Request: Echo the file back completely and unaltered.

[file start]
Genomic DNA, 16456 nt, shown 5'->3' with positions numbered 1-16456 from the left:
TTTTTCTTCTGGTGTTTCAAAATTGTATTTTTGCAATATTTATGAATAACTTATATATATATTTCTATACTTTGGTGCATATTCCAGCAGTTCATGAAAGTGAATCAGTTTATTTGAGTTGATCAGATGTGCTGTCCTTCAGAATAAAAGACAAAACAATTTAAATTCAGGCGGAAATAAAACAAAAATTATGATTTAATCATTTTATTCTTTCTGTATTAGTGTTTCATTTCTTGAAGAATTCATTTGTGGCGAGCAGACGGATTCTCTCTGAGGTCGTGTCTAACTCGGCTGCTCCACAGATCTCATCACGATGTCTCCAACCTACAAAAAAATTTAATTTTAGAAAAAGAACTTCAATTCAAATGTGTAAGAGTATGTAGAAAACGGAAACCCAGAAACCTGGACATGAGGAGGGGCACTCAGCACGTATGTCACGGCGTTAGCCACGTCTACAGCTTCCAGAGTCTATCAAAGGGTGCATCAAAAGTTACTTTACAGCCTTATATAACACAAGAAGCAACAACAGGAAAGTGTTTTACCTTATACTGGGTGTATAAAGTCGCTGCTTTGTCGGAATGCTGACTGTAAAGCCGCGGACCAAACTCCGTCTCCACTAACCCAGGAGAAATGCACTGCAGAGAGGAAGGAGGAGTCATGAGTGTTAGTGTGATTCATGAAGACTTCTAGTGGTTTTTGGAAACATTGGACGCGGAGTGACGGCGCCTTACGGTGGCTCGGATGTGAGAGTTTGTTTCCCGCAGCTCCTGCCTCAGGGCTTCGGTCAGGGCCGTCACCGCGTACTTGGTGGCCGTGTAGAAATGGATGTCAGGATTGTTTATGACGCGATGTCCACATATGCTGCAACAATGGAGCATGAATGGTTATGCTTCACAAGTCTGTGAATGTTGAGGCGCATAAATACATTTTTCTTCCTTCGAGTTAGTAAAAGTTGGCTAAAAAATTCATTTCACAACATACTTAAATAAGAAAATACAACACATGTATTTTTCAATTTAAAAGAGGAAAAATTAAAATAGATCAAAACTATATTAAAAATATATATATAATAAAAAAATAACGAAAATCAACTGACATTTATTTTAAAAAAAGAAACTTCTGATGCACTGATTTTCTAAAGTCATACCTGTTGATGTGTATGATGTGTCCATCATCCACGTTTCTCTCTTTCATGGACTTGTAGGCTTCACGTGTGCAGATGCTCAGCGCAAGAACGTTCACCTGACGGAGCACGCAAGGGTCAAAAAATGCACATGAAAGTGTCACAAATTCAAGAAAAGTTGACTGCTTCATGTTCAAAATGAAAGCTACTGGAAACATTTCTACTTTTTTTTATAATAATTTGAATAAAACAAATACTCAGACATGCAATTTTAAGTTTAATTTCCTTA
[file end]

Genomic DNA, 16456 nt, shown 5'->3' with positions numbered 1-16456 from the left:
TTTTTCTTCTGGTGTTTCAAAATTGTATTTTTGCAATATTTATGAATAACTTATATATATATTTCTATACTTTGGTGCATATTCCAGCAGTTCATGAAAGTGAATCAGTTTATTTGAGTTGATCAGATGTGCTGTCCTTCAGAATAAAAGACAAAACAATTTAAATTCAGGCGGAAATAAAACAAAAATTATGATTTAATCATTTTATTCTTTCTGTATTAGTGTTTCATTTCTTGAAGAATTCATTTGTGGCGAGCAGACGGATTCTCTCTGAGGTCGTGTCTAACTCGGCTGCTCCACAGATCTCATCACGATGTCTCCAACCTACAAAAAAATTTAATTTTAGAAAAAGAACTTCAATTCAAATGTGTAAGAGTATGTAGAAAACGGAAACCCAGAAACCTGGACATGAGGAGGGGCACTCAGCACGTATGTCACGGCGTTAGCCACGTCTACAGCTTCCAGAGTCTATCAAAGGGTGCATCAAAAGTTACTTTACAGCCTTATATAACACAAGAAGCAACAACAGGAAAGTGTTTTACCTTATACTGGGTGTATAAAGTCGCTGCTTTGTCGGAATGCTGACTGTAAAGCCGCGGACCAAACTCCGTCTCCACTAACCCAGGAGAAATGCACTGCAGAGAGGAAGGAGGAGTCATGAGTGTTAGTGTGATTCATGAAGACTTCTAGTGGTTTTTGGAAACATTGGACGCGGAGTGACGGCGCCTTACGGTGGCTCGGATGTGAGAGTTTGTTTCCCGCAGCTCCTGCCTCAGGGCTTCGGTCAGGGCCGTCACCGCGTACTTGGTGGCCGTGTAGAAATGGATGTCAGGATTGTTTATGACGCGATGTCCACATATGCTGCAACAATGGAGCATGAATGGTTATGCTTCACAAGTCTGTGAATGTTGAGGCGCATAAATACATTTTTCTTCCTTCGAGTTAGTAAAAGTTGGCTAAAAAATTCATTTCACAACATACTTAAATAAGAAAATACAACACATGTATTTTTCAATTTAAAAGAGGAAAAATTAAAATAGATCAAAACTATATTAAAAATATATATATAATAAAAAAATAACGAAAATCAACTGACATTTATTTTAAAAAAAGAAACTTCTGATGCACTGATTTTCTAAAGTCATACCTGTTGATGTGTATGATGTGTCCATCATCCACGTTTCTCTCTTTCATGGACTTGTAGGCTTCACGTGTGCAGATGCTCAGCGCAAGAACGTTCACCTGACGGAGCACGCAAGGGTCAAAAAATGCACATGAAAGTGTCACAAATTCAAGAAAAGTTGACTGCTTCATGTTCAAAATGAAAGCTACTGGAAACATTTCTACTTTTTTTTATAATAATTTGAATAAAACAAATACTCAGACATGCAATTTTAAGTTTAATTTCCTTA